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The Devil of Tufara is a zoomorphic mask that comes to life on the last day of Carnival in the narrow streets of this small town. He charges, jumps and dances through the streets with his unbridled acrobatics. Passed down through the centuries, he has become symbolic and attracts people from all over the world.

He wears seven goat skins which, according to pre-Christian pagan rituals, was the animal in which the divinity used to show itself. He also wields a trident, has a diabolic face, wide eyes, gritted teeth and pointed ears.

Formerly, the mask represented the passion and death of Dionysus, the god of the grape harvest and vegetation, whose feasts were celebrated in almost all rural areas. Dionysus, like what he represented, died and was renewed perpetually.

The Devil of Tufara

Some tie this mask to the meaning of the propitiatory dance which our ancestors performed when they sensed the end of winter and the first signs of the awakening of spring; others to that of a liberating dance to shake off the labors of life; still others to the representation of passion and the death of Dionysus, whose festivals were celebrated in almost all rural areas.

Every year the “Devil” participates in gatherings throughout Italy such as the one for the Mamuthones in Sardinia.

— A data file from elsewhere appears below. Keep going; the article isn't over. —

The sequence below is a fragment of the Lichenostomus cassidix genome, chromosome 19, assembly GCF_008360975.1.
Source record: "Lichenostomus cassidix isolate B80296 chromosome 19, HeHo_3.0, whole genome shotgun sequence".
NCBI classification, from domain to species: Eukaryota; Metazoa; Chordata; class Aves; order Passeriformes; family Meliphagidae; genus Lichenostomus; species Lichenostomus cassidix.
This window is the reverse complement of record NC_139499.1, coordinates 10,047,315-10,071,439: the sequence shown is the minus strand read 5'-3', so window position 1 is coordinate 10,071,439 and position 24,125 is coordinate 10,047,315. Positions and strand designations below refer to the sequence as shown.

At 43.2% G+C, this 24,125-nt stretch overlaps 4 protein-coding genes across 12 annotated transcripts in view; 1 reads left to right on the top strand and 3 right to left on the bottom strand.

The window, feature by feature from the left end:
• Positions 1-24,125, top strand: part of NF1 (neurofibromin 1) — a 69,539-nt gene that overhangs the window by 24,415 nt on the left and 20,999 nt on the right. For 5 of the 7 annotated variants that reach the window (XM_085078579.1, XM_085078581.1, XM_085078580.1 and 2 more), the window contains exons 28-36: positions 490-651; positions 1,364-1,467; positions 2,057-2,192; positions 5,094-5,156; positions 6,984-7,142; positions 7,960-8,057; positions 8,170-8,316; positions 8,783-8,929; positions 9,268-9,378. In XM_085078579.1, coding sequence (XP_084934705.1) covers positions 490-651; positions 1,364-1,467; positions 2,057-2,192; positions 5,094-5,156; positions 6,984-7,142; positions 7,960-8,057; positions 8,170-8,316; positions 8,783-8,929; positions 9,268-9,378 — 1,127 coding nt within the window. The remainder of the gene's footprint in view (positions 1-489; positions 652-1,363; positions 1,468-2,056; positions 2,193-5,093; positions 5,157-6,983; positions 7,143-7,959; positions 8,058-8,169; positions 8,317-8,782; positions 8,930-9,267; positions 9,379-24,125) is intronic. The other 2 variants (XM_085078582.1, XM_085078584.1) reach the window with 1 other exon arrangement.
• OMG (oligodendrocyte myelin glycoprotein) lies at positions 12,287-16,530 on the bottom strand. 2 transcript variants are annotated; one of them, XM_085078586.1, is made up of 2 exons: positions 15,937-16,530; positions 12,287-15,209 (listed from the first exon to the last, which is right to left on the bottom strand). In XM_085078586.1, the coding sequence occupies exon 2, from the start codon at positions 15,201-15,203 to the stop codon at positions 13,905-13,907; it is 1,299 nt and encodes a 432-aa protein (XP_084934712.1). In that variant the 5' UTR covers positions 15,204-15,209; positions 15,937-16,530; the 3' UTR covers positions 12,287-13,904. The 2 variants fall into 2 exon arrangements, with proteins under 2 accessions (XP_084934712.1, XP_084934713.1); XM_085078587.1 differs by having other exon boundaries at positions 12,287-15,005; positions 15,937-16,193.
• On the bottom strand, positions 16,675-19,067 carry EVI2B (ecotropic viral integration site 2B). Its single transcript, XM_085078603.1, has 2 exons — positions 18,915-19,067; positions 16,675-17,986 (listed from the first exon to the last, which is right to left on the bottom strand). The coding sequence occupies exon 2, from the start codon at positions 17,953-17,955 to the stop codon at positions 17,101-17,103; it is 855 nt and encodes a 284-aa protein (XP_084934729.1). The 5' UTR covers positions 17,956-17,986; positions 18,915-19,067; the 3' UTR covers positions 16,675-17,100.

Mamuthones of Sardinia

Other characters revolve around the central figure of the Devil: Death, with its white face and scythe; the elves, all dressed in black, which hold the Devil in chains.

This troupe shakes bells and performs acrobatic dances with somersaults and cartwheels through the village of Tufara. When the procession reaches the castle, a mock trial takes place with the jury and the “Father” and the “Mother” of Carnival. Despite all the attempts of the Mother, including the corruption of a member of the Jury, the “son” is sentenced to death. A puppet is killed and thrown into the arms of the Devil who stabs him with his trident. He dies, but the Mother immediately has another baby ready, the next Carnival, which gives hope for the coming year.

The acrobatics of the Devil


Dates: Sunday, March 3rd and Shrove Tuesday, March 5th

The parade starts at 15:00.

Free entry.


copyright photos: TurismoinMolise; Radio Veneto Uno;